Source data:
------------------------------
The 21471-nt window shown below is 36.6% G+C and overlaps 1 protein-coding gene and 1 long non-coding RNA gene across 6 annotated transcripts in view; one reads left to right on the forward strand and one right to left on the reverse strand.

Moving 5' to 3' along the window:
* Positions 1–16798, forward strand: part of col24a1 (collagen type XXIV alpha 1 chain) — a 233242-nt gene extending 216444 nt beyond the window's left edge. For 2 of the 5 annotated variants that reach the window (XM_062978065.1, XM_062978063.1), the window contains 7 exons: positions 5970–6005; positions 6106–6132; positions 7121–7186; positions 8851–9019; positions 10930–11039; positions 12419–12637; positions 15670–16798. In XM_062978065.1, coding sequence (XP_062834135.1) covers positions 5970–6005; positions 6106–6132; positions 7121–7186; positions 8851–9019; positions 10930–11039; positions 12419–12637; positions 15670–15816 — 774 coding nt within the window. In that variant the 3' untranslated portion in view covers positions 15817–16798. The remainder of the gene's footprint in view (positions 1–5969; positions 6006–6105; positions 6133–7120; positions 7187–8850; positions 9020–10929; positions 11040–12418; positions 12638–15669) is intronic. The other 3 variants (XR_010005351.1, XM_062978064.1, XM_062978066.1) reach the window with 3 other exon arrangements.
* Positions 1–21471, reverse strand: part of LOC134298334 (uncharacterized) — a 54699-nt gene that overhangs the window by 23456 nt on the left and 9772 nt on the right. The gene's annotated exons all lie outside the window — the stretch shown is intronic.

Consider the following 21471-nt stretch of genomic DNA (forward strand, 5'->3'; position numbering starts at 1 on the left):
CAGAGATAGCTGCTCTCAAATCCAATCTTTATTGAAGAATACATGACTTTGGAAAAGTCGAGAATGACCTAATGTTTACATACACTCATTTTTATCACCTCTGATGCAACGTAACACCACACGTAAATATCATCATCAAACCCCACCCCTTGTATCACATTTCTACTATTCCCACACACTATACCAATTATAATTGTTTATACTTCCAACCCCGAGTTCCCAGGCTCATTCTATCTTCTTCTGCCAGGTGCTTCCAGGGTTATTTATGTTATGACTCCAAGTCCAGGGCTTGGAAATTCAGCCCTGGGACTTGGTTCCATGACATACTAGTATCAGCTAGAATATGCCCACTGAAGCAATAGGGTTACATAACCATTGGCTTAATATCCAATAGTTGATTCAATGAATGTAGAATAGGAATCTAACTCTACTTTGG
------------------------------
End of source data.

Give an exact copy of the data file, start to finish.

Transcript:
The 21471-nt window shown below is 36.6% G+C and overlaps 1 protein-coding gene and 1 long non-coding RNA gene across 6 annotated transcripts in view; one reads left to right on the forward strand and one right to left on the reverse strand.

Moving 5' to 3' along the window:
* Positions 1–16798, forward strand: part of col24a1 (collagen type XXIV alpha 1 chain) — a 233242-nt gene extending 216444 nt beyond the window's left edge. For 2 of the 5 annotated variants that reach the window (XM_062978065.1, XM_062978063.1), the window contains 7 exons: positions 5970–6005; positions 6106–6132; positions 7121–7186; positions 8851–9019; positions 10930–11039; positions 12419–12637; positions 15670–16798. In XM_062978065.1, coding sequence (XP_062834135.1) covers positions 5970–6005; positions 6106–6132; positions 7121–7186; positions 8851–9019; positions 10930–11039; positions 12419–12637; positions 15670–15816 — 774 coding nt within the window. In that variant the 3' untranslated portion in view covers positions 15817–16798. The remainder of the gene's footprint in view (positions 1–5969; positions 6006–6105; positions 6133–7120; positions 7187–8850; positions 9020–10929; positions 11040–12418; positions 12638–15669) is intronic. The other 3 variants (XR_010005351.1, XM_062978064.1, XM_062978066.1) reach the window with 3 other exon arrangements.
* Positions 1–21471, reverse strand: part of LOC134298334 (uncharacterized) — a 54699-nt gene that overhangs the window by 23456 nt on the left and 9772 nt on the right. The gene's annotated exons all lie outside the window — the stretch shown is intronic.

Consider the following 21471-nt stretch of genomic DNA (forward strand, 5'->3'; position numbering starts at 1 on the left):
CAGAGATAGCTGCTCTCAAATCCAATCTTTATTGAAGAATACATGACTTTGGAAAAGTCGAGAATGACCTAATGTTTACATACACTCATTTTTATCACCTCTGATGCAACGTAACACCACACGTAAATATCATCATCAAACCCCACCCCTTGTATCACATTTCTACTATTCCCACACACTATACCAATTATAATTGTTTATACTTCCAACCCCGAGTTCCCAGGCTCATTCTATCTTCTTCTGCCAGGTGCTTCCAGGGTTATTTATGTTATGACTCCAAGTCCAGGGCTTGGAAATTCAGCCCTGGGACTTGGTTCCATGACATACTAGTATCAGCTAGAATATGCCCACTGAAGCAATAGGGTTACATAACCATTGGCTTAATATCCAATAGTTGATTCAATGAATGTAGAATAGGAATCTAACTCTACTTTGG